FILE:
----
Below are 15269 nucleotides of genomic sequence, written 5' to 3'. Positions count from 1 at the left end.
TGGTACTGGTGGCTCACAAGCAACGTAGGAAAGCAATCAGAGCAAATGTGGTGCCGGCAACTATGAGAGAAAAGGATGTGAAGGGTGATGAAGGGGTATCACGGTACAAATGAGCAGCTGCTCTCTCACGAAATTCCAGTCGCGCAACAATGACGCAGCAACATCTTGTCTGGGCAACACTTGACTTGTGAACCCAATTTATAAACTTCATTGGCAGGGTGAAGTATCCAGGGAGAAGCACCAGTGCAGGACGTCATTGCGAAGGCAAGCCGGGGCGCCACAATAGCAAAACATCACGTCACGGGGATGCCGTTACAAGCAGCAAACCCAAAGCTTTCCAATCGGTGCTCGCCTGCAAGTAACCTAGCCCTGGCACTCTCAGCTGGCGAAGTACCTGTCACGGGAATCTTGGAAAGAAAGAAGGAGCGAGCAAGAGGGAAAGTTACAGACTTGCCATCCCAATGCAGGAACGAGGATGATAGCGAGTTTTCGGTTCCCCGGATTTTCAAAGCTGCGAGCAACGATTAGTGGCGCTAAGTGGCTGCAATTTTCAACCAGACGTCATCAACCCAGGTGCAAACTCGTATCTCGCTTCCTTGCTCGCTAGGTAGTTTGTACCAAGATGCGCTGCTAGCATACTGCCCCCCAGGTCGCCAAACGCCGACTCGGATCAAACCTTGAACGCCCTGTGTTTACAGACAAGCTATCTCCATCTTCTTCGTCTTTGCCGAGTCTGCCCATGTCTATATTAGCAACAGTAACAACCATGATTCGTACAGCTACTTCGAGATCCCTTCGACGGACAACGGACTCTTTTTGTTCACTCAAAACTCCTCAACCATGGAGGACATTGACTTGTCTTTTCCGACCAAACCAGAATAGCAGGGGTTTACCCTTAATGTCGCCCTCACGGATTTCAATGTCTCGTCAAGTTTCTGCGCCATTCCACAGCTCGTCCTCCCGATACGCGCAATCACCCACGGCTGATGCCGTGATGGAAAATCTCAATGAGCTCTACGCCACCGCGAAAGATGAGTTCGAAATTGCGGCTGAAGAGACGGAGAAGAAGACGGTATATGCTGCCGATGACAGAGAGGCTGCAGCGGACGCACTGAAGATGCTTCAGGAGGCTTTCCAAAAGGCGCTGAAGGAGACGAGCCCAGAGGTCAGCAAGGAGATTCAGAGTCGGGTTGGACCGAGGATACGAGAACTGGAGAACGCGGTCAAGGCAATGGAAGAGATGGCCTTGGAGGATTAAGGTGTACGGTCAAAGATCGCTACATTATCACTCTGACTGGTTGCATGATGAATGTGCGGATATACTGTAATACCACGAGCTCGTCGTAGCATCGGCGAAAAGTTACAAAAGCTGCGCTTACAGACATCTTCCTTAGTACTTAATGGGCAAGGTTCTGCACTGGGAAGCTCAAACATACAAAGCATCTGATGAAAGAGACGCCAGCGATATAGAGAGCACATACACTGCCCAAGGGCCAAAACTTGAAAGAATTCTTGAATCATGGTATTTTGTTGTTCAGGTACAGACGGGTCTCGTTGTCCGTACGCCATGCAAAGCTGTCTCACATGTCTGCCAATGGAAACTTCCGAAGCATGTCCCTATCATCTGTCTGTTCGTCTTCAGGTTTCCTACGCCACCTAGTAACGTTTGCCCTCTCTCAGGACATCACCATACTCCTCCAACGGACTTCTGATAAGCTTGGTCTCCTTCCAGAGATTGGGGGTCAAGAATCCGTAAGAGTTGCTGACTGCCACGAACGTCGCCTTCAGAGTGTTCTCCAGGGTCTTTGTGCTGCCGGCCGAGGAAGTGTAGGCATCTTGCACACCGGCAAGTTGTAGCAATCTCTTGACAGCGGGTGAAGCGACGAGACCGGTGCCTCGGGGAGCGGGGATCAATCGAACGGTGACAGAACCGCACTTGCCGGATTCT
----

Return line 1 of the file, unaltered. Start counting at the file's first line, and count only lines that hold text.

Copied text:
Below are 15269 nucleotides of genomic sequence, written 5' to 3'. Positions count from 1 at the left end.